I wasn't wild about Edan Lepucki's debut novel, California, but then, I'm a hard sell on dystopia. I did like her writing, and when I saw her second novel was not dystopic in the least, I thought I'd give it a try.
I have to report mixed results. This novel is told from two POVs: Lady Daniels (Lady is a childhood nickname that stuck), whose marriage is falling apart, who has sons from two different relationships, the older of which is mute, but not deaf. The other POV is that of the nanny Lady hires to care for her younger son while Lady writes a memoir about her older son. Esther, or S, as she asks to be called, takes the job for motivations unknown to Lady. But that's fair, because there's a lot going on with Lady that S doesn't know. And although they don't know it right away, they both have significant Mommy issues with their own mothers.
So there's conflicted parenthood, conflicted women, conflicted daughters, and around all of this, the art scene. It should be right up my alley, kind of a good pairing with Claire Messud's The Woman Upstairs, which I loved. There's also some excellent writing, zippy imagery, darkly funny lines, and some wildly honest writing about being a mother.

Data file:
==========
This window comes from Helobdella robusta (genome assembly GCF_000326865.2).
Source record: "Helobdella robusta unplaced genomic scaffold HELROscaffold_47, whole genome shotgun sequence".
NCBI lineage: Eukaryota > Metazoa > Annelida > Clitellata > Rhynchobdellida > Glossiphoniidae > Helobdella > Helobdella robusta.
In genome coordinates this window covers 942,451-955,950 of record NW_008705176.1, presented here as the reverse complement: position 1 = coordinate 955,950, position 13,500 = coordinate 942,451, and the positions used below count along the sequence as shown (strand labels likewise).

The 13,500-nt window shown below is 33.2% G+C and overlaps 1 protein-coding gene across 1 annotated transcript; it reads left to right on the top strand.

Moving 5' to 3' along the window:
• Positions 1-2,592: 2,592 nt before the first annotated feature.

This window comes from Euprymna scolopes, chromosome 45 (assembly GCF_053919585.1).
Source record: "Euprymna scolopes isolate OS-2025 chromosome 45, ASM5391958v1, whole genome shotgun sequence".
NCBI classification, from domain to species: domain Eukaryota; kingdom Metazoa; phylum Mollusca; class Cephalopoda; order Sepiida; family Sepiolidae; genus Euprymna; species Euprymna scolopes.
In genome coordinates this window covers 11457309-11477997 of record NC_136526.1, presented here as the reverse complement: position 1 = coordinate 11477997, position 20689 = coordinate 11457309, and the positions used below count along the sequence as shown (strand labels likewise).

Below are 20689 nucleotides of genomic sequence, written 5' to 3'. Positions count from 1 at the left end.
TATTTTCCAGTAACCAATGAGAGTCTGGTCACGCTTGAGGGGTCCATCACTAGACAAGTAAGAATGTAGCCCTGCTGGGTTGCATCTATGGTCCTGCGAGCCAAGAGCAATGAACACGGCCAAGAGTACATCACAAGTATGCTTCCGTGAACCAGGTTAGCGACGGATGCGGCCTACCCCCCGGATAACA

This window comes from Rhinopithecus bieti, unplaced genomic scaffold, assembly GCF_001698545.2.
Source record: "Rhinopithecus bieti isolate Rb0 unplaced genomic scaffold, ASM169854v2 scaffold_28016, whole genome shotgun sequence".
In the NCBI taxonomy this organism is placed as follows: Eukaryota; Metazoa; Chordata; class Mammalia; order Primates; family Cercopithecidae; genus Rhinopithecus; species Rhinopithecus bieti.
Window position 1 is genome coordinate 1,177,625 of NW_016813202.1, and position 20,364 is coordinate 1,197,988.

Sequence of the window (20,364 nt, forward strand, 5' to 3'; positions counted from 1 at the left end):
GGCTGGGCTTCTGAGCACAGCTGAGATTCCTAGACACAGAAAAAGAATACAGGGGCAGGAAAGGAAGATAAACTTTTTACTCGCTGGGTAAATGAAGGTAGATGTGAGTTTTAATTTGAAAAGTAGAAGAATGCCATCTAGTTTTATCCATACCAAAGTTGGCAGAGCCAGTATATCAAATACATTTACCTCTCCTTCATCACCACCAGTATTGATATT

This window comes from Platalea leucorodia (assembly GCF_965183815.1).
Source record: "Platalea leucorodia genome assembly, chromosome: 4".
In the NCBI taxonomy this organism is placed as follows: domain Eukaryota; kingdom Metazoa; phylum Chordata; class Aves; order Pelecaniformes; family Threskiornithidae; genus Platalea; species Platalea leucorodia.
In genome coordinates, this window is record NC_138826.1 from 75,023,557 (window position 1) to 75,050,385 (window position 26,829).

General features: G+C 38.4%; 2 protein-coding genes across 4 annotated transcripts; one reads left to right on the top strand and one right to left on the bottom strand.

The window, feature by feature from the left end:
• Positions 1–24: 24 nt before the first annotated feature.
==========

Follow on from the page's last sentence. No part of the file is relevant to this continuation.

But. Here's the funny thing. I figured I'd be most interested in Lady's story, since I'm closer in age and life stage to her, but by the end, she annoyed me. She's somewhat unlikable, usually a plus to me--love a good unlikable character--but she just feels shallow and whiny. In contrast, S is a young 20-something who has plenty of issues, but somehow she was far more interesting to me. Even though chapters alternated between the two, it's pretty much Lady's book. I ended wanting more of S, a lot more, and S's ending felt just dropped into place rather than fully fleshed out.
Yet Lepucki's writing is strong enough that I will definitely read her next book. And kudos to her for not just recycling her work in California, but striking out into new territory.